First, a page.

The Jesus Monkey
    Priscilla Rhoades
If you woke up one morning with a monkey on your back, not a junk monkey, a meth monkey, not the sharp white-winged monkey of cocaine; not the furry yellow monkey of Valium; not the wet-lipped monkey of Quaalude - but if you woke up one morning with a wine monkey on your back, with a stranger beside you and vomit on your pillow and a blood-eyed wine monkey stretching your spine, then you might sit as she sits on the edge of the Murphy bed with your head in your one good hand and you too might moan for your life, your life, your small sorry life.

By noon she is on the street, past the Christian Center oh Lord deliver me and down at the corner of Carl and Cole where the streetcar comes grumbling over the hill and stops to swallow her up. Like Jonah, she thinks, in the belly of the whale: I am Christine in the belly of the N-Judah.

Inside it smells like the inside of a clock as the N starts up and goes singing its burnt-out electric song through the tunnel under Masonic and out into the hot brown heart of the lower Castro.

Where she walks, past the dog shit and city dirt, down to Market Street and Schell's: a small brick Victorian between a leather bar and a laundry. Out front, a green neon sign advertises "Schell's Swedish Bath," but inside, behind the desk, a black woman in a white robe says, "You wanna sauna honey or do you want a massage?"

Christine holds her head and says, "Both."

The towel is white, the soap is white, and the locker key shines up silver in the white light.

"Awright, you can sauna 'til one, then a girl'll come get ya."

"Is Marie still here?"

"Say what? You've been here before. You want Marie, huh? I'll send Marie."

Christine sits in the sauna and her head hurts as the steam rises up off the heating rocks and collects in big drops on the ceiling. Like stalactites, like hot icicles - one falls in her eyes: close them, and she breathes in the wet air until her lungs fill up and ache with the heat. Then she showers off and sits on a cool bench to wait. I smell like wine, I'm sweating out wine, I smell spices and lemons as across the room a woman unbraids her black hair, singing a low Spanish song to herself. Another, a blonde, masturbates silently in the corner. Embarrassed, Christine looks away to a pile of stones by the sauna door.

Wine. A bad day, you deserve a glass of wine. Stopping after work at the bar. One glass. Red, from a green bottle with the label removed. But it's Jessie's birthday and she orders a round for the house. All right, a second glass but that's all. Then that girl down the bar buys you a drink. Who's that? To Shelly, who's working tonight. Dunno, she's a stranger, maybe she's lonely. And you think, so who isn't. But all right, this third and final drink. And just as you take the last sip she walks in with her new girlfriend; oh great. But you smile, hello Kerry, isn't it funny? Only five women's bars in the city and you have to pick this one. Her new girlfriend is short and pig-faced with puffed-up pink cheeks. She grins at you, testing - steady now, no dyke fights for you. Hello new girlfriend, how could she have left me for you? So you order another and take it down to the girl who is, yes, new to the city, doesn't know a soul; she has blonde curly hair and after the fourth drink she looks like an angel and there's a halo around your head, fuzzy. And then -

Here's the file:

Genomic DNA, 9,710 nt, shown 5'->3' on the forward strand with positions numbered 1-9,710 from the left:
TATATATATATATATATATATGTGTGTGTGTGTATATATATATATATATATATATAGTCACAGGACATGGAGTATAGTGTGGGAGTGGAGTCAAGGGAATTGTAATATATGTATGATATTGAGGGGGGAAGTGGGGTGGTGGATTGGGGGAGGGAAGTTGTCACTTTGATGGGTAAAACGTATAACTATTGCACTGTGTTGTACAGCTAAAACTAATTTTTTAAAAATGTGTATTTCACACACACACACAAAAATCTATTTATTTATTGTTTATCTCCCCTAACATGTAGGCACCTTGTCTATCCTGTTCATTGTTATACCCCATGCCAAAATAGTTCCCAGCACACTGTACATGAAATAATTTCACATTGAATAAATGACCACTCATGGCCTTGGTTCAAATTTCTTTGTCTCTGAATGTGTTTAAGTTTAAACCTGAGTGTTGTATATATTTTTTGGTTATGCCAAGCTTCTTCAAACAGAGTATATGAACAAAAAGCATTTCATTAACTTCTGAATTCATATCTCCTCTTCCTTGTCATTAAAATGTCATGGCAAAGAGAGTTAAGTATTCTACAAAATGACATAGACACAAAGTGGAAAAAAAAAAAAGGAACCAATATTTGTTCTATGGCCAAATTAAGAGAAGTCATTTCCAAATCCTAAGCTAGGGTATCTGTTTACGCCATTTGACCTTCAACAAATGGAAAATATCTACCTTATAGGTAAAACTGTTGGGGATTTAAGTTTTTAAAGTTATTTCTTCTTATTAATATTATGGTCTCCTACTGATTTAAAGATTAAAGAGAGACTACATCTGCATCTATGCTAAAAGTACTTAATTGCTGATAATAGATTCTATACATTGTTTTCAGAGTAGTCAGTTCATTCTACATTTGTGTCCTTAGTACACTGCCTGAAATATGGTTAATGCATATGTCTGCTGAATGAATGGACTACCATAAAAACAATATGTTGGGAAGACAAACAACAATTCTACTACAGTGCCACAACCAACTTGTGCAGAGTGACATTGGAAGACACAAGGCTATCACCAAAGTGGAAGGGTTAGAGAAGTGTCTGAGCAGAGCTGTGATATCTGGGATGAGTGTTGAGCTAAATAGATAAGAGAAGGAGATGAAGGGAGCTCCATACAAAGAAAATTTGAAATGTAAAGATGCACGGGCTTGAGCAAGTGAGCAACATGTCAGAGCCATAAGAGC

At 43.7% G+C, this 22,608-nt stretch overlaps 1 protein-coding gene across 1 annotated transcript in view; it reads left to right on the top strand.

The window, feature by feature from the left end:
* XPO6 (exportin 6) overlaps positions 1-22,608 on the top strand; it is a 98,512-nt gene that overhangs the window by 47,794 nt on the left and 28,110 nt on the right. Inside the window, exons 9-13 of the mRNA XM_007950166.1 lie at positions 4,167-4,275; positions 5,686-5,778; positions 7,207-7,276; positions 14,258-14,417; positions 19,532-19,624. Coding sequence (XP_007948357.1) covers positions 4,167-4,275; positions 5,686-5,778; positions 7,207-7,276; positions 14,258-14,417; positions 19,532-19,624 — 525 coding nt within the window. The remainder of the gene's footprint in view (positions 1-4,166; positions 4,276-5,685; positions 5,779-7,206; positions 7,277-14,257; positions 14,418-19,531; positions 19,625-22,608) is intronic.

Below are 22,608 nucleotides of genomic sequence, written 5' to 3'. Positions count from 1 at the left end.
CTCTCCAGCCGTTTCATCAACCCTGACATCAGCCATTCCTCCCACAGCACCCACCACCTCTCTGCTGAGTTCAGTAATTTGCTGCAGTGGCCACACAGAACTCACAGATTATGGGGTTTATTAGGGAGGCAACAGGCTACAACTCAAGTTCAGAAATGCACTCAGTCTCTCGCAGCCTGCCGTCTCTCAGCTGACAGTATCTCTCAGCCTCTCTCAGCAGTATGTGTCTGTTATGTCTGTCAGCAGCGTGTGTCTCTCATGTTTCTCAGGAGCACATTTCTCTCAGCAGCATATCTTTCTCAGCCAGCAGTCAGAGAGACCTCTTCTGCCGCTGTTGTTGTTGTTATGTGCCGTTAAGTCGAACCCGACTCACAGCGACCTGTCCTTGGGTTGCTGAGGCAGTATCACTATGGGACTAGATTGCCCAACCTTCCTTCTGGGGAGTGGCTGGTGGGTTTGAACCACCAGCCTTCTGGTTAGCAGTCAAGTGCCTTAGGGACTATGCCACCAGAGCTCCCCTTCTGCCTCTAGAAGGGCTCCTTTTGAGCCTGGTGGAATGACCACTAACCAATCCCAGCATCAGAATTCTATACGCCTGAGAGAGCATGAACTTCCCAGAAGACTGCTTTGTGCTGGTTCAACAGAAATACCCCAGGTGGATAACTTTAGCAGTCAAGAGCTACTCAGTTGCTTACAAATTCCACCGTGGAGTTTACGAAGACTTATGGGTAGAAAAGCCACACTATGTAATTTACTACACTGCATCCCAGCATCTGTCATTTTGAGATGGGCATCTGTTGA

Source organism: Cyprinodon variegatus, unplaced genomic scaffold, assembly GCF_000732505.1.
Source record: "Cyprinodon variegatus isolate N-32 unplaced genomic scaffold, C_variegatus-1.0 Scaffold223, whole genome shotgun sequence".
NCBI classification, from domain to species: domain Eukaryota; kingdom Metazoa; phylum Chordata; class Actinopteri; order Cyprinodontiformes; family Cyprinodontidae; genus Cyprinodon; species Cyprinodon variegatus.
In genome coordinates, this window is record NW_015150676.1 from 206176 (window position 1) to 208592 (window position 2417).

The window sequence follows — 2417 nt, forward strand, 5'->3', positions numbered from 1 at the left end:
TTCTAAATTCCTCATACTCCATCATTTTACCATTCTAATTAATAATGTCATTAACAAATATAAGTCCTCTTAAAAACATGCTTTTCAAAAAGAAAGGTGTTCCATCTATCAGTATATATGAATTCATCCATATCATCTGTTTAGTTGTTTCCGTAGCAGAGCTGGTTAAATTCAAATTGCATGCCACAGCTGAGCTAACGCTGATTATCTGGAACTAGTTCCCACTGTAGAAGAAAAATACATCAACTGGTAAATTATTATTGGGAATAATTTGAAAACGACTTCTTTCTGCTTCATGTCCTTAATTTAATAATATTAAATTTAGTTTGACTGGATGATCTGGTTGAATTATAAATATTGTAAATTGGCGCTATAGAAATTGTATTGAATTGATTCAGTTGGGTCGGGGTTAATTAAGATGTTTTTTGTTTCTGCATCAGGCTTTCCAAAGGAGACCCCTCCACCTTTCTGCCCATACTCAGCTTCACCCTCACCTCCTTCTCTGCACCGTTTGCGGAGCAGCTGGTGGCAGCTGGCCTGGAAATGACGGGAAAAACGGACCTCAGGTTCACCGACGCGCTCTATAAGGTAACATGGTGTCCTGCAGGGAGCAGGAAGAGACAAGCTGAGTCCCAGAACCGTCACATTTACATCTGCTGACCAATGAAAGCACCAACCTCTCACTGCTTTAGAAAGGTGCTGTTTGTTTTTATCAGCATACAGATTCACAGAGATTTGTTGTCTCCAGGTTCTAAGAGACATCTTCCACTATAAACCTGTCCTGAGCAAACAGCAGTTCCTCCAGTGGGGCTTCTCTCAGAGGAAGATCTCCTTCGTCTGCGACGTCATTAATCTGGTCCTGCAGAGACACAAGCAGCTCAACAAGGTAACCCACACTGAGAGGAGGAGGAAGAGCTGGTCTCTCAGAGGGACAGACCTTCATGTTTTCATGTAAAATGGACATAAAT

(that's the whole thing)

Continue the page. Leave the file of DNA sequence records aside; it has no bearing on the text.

You can't remember. Remember. You remember reciting John Berryman, "There is nothing to be solved/and no way to solve it." Then what? Going home; she drove, to your studio in the Sunset and then a shower, hot, together; your head still thick and then kissing her face, all wet, and not bothering to dry off completely but into the clean white sheets.

And then later you were sick. You remember now, throwing up in the toilet, all that bad red wine, coming up like blood. And then this morning -

And Marie says only, "Relax."

From the sauna door Marie carries the cool rocks, the bigger flat stone and the small round one. The round one she cups in her right hand; the flat stone she places carefully, gently, under Christine's left hand. Lightly, she separates Christine's misshapen fingers and traces the air between them, following an imaginary line over the tiny scars and down to a perfect white cross on the underside of her wrist.

"Relax," she whispers, "let go," as she raises her right hand high above her head. And the monkey is sprouting wings on Christine's back; he is pushing up through the gristle and nerves and skin, off of her shoulders and out into the crackling white air like an angel floating overhead, with a monkey's body and a Jesus face, praying holy holy holy and saying in a whisper as hoarse as a cat's, "You are delivered."

The first bone snaps as easily as a sparrow's.

Priscilla Rhoades is a freelance feature writer and poet whose work has appeared in The Iowa Review, The Beloit Poetry Journal, and other publications.


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